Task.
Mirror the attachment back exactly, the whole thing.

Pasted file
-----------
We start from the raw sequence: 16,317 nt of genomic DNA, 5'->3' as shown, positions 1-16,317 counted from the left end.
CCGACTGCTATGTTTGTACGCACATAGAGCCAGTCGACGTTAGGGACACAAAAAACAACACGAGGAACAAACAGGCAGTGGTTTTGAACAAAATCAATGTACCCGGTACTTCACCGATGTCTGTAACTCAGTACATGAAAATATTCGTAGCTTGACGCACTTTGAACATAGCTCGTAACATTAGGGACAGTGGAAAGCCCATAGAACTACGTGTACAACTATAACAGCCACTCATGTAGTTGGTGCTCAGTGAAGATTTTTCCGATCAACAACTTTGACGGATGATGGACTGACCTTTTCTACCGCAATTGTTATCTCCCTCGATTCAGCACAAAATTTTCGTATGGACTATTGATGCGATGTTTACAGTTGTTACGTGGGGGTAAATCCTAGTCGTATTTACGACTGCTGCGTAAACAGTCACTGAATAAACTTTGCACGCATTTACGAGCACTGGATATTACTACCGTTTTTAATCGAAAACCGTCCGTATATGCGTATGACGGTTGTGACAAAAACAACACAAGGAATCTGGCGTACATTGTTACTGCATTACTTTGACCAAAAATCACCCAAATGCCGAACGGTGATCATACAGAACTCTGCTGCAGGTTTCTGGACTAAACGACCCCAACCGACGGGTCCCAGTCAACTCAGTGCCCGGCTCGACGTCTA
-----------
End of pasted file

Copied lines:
We start from the raw sequence: 16,317 nt of genomic DNA, 5'->3' as shown, positions 1-16,317 counted from the left end.
CCGACTGCTATGTTTGTACGCACATAGAGCCAGTCGACGTTAGGGACACAAAAAACAACACGAGGAACAAACAGGCAGTGGTTTTGAACAAAATCAATGTACCCGGTACTTCACCGATGTCTGTAACTCAGTACATGAAAATATTCGTAGCTTGACGCACTTTGAACATAGCTCGTAACATTAGGGACAGTGGAAAGCCCATAGAACTACGTGTACAACTATAACAGCCACTCATGTAGTTGGTGCTCAGTGAAGATTTTTCCGATCAACAACTTTGACGGATGATGGACTGACCTTTTCTACCGCAATTGTTATCTCCCTCGATTCAGCACAAAATTTTCGTATGGACTATTGATGCGATGTTTACAGTTGTTACGTGGGGGTAAATCCTAGTCGTATTTACGACTGCTGCGTAAACAGTCACTGAATAAACTTTGCACGCATTTACGAGCACTGGATATTACTACCGTTTTTAATCGAAAACCGTCCGTATATGCGTATGACGGTTGTGACAAAAACAACACAAGGAATCTGGCGTACATTGTTACTGCATTACTTTGACCAAAAATCACCCAAATGCCGAACGGTGATCATACAGAACTCTGCTGCAGGTTTCTGGACTAAACGACCCCAACCGACGGGTCCCAGTCAACTCAGTGCCCGGCTCGACGTCTA